Netflix's 'GLOW' Shines With More '80s Pop Gems in Season 2, Courtesy of Music Supervisor Bruce Gilbert
For those who enjoyed the '80s nostalgia-drenched soundtrack for the first season of the Netflix series GLOW, expect more of the decade’s most glorious earworms with season 2, which premieres Friday (June 29).
Craving some adrenaline-pumping standards? Look no further than Starship’s “Nothing’s Gonna Stop Us Now.” Heartsick ballads? Genesis’ “Man on the Corner” fills that quota nicely.
But it’s not all fun and games. This season, music supervisor Bruce Gilbert’s use of irony reaches full effect in an episode that sees one of the Gorgeous Ladies of Wrestling facing an unwanted sexual advance from a Harvey Weinstein-esque producer. When the traumatized woman re-enters the wrestling ring to perform for a sea of salivating male fans, the needle drops on The Waitresses’ flirty 1982 single “I Know What Boys Like.”
“I think that it offered sort of a multiplicity of notions inside of this one song that otherwise would have been just like giddy and playful,” Gilbert tells Billboard. “I think that there are opportunities to use songs that in some cases would seem sort of trite or light, and in this case…I think it deepened the sort of punctuating moment of the episode.”
Of course, sometimes no such pointed message is needed -- or warranted -- such as for a training montage set to Frank Stallone’s growly 1983 single “Far From Over” (written for the Sylvester Stallone-directed Staying Alive). “I hate that song,” Gilbert admits. “[But] I think there’s a huge benefit to using something that’s quote-unquote cheesy, or something that was even used in a fight sequence in another movie or a training montage. You know, it’s like you just think about Rocky …or let’s say The Karate Kid. You know, the stuff like that where it adds a giggle and a point of reference and something ultra-recognizable.”
Much like last season, season 2 takes place in the mid-'80s and leans heavily on the pop side of the musical spectrum. Such well-loved tracks as Madonna’s “Crazy for You” and Human League’s “Don’t You Want Me” crop up in scenes that require what Gilbert refers to as “‘80s compilation song[s]” -- the kind of top 40 hits one would expect to hear at a disco or a dance circa 1985. Elsewhere, he exploited opportunities to indulge his love of less obvious tunes, including The Jesus and Mary Chain’s feedback-drenched classic “Just Like Honey,” which closes out a dramatic moment at the end of episode 1.
“I think part of the beauty of a song like that is it’s unexpected and it’s not something that you would necessarily immediately associate with like, ‘Oh, my top '80s jam!’” says Gilbert. “It’s not in the same playlist as Madonna or Genesis or Prince or Starship or any number of megahits. But for me, it’s near and dear. … Trying to find stuff like that that’s just like a little less expected is I think a treat. It’s a treat for me and hopefully it’s a treat for the viewer.”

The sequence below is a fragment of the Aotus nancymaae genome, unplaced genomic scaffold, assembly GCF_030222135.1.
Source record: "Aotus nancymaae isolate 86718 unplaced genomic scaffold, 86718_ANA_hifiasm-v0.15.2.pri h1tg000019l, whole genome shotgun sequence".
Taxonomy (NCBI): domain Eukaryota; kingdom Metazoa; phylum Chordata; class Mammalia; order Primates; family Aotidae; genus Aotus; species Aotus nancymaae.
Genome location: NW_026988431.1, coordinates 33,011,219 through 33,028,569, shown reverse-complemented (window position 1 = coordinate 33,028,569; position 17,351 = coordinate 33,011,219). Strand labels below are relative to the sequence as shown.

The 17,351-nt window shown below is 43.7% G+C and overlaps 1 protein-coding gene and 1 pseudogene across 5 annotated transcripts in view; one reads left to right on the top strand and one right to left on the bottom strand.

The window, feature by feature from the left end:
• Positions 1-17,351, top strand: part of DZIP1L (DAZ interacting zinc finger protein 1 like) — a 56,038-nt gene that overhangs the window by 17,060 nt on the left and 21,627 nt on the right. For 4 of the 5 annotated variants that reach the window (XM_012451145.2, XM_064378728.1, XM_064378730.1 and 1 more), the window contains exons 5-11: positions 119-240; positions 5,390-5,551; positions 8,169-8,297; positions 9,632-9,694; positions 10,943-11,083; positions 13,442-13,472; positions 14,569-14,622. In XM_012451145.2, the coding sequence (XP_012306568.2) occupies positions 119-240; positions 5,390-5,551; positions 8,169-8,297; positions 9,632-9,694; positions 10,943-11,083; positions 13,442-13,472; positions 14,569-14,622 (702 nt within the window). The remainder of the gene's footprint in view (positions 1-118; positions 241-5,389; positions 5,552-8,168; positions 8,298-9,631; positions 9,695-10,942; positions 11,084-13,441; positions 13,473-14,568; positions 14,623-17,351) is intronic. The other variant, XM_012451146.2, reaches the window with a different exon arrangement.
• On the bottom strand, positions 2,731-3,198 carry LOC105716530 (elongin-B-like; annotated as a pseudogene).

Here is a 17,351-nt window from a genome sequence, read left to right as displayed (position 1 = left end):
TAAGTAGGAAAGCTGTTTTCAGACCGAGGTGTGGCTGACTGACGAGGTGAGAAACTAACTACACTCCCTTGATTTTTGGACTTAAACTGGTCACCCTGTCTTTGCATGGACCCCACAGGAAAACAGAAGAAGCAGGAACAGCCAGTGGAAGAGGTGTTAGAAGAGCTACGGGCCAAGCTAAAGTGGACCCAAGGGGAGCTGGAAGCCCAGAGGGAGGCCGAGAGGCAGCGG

The Jesus and Mary Chain may count as “unexpected,” but they’re practically mainstream compared with some of the virtually unknown artists included on this season’s soundtrack. (Never heard of The Pills? You’re not alone.) With much of Gilbert’s budget spent on licensing some of the era’s most iconic songs, digging up period-appropriate tunes from little-known acts became a necessity. For those instances, the music supervisor turned to more specialized corners of the internet.
“Most of the smaller labels from back then don’t exist [anymore], but there are people who have done their own research and represent some of these smaller acts or smaller labels,” says Gilbert. Though the research required to dig up these songs takes time, Gilbert finds it a gratifying aspect of the job. “Because of the internet, it becomes easier to fall down these little rabbit holes of research where if you’re a music nerd like me, it’s a lot of fun to find the more obscure stuff,” he continues. “I’m glad I’m doing this now and not 20 years ago, when it was a lot more [difficult].”
As for songs on his wish list that Gilbert tried and failed to secure this season, the music supervisor opted to remain mum. “As much as I’d love to say who the artist is and how they crushed our dreams, I won’t, only because you never know exactly what’s transpired on the [other] end,” he says.
Not all the abandoned songs this season were ditched for legal reasons; some of them simply came out a year or three too late. “When we were sending songs back and forth just that we loved, sometimes it would be like, ‘Ooh, this came out in the late ‘80s, but what a jam!’” says Gilbert. Still, if GLOW continues beyond season 2, they may well get the opportunity to circle back.
“There were a ton of songs that we were like, ‘Well, if the show goes on for [several] more seasons, maybe we’ll eventually get to this cut from 1988,’” he says with a laugh.
Soundtrack for GLOW: Season 2
"You May Be Right," Billy Joel
"Just Like Honey," The Jesus And Mary Chain
"It's Like That," Run DMC
"Nobody Thrills Me," DB Night
"Baby You Got It," Brenton Wood
"You're All I Need To Get By," Aretha Franklin
"Small Town Boy," Bronski Beat
"I Know What Boys Like," The Waitresses
"I'll Walk Alone," The Pills
"Far From Over," Frank Stallone
"You Make My Dreams Come True," Hall & Oates
"Destination Unknown," Missing Persons
"Kyrie," Mister Mister
"Don't You Want Me," Human League
"Crazy For You," Madonna
"Man on the Corner," Genesis
"Stop the Music," Robby D. feat. Heli Sterner
"Nothing's Gonna Stop Us Now," Starship